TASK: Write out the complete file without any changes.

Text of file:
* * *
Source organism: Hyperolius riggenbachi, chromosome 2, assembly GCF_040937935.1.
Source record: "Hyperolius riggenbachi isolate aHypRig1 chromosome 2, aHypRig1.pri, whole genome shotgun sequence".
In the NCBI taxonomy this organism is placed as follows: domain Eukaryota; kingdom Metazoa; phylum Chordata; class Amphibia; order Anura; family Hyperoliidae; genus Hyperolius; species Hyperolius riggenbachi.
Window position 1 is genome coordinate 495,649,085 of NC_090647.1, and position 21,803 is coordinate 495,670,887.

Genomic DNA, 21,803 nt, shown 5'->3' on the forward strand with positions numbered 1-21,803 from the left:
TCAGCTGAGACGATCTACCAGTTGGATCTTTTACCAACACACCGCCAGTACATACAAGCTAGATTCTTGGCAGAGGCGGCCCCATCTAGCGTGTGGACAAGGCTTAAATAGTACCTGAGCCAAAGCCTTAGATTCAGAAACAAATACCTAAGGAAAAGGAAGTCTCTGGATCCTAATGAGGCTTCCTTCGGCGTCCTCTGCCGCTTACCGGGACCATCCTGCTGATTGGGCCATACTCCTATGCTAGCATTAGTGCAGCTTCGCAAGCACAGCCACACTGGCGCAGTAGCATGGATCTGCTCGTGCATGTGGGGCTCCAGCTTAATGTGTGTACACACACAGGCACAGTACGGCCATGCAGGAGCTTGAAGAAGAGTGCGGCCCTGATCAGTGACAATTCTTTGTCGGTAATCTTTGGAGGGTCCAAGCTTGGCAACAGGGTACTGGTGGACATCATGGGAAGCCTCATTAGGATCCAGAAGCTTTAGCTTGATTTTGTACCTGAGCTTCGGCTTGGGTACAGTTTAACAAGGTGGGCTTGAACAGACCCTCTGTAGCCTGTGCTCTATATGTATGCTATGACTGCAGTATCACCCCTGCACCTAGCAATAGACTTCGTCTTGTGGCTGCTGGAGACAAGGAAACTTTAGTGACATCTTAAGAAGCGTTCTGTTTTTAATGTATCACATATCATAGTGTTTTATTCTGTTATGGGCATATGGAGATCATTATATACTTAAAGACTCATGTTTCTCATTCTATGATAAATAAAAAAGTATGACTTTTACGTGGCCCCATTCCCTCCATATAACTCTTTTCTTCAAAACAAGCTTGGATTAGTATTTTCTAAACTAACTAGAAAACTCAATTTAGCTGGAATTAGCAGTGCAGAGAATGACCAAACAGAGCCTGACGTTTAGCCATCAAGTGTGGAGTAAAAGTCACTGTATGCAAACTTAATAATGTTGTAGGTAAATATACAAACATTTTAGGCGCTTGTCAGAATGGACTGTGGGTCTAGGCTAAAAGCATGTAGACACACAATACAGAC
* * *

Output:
Source organism: Hyperolius riggenbachi, chromosome 2, assembly GCF_040937935.1.
Source record: "Hyperolius riggenbachi isolate aHypRig1 chromosome 2, aHypRig1.pri, whole genome shotgun sequence".
In the NCBI taxonomy this organism is placed as follows: domain Eukaryota; kingdom Metazoa; phylum Chordata; class Amphibia; order Anura; family Hyperoliidae; genus Hyperolius; species Hyperolius riggenbachi.
Window position 1 is genome coordinate 495,649,085 of NC_090647.1, and position 21,803 is coordinate 495,670,887.

Genomic DNA, 21,803 nt, shown 5'->3' on the forward strand with positions numbered 1-21,803 from the left:
TCAGCTGAGACGATCTACCAGTTGGATCTTTTACCAACACACCGCCAGTACATACAAGCTAGATTCTTGGCAGAGGCGGCCCCATCTAGCGTGTGGACAAGGCTTAAATAGTACCTGAGCCAAAGCCTTAGATTCAGAAACAAATACCTAAGGAAAAGGAAGTCTCTGGATCCTAATGAGGCTTCCTTCGGCGTCCTCTGCCGCTTACCGGGACCATCCTGCTGATTGGGCCATACTCCTATGCTAGCATTAGTGCAGCTTCGCAAGCACAGCCACACTGGCGCAGTAGCATGGATCTGCTCGTGCATGTGGGGCTCCAGCTTAATGTGTGTACACACACAGGCACAGTACGGCCATGCAGGAGCTTGAAGAAGAGTGCGGCCCTGATCAGTGACAATTCTTTGTCGGTAATCTTTGGAGGGTCCAAGCTTGGCAACAGGGTACTGGTGGACATCATGGGAAGCCTCATTAGGATCCAGAAGCTTTAGCTTGATTTTGTACCTGAGCTTCGGCTTGGGTACAGTTTAACAAGGTGGGCTTGAACAGACCCTCTGTAGCCTGTGCTCTATATGTATGCTATGACTGCAGTATCACCCCTGCACCTAGCAATAGACTTCGTCTTGTGGCTGCTGGAGACAAGGAAACTTTAGTGACATCTTAAGAAGCGTTCTGTTTTTAATGTATCACATATCATAGTGTTTTATTCTGTTATGGGCATATGGAGATCATTATATACTTAAAGACTCATGTTTCTCATTCTATGATAAATAAAAAAGTATGACTTTTACGTGGCCCCATTCCCTCCATATAACTCTTTTCTTCAAAACAAGCTTGGATTAGTATTTTCTAAACTAACTAGAAAACTCAATTTAGCTGGAATTAGCAGTGCAGAGAATGACCAAACAGAGCCTGACGTTTAGCCATCAAGTGTGGAGTAAAAGTCACTGTATGCAAACTTAATAATGTTGTAGGTAAATATACAAACATTTTAGGCGCTTGTCAGAATGGACTGTGGGTCTAGGCTAAAAGCATGTAGACACACAATACAGAC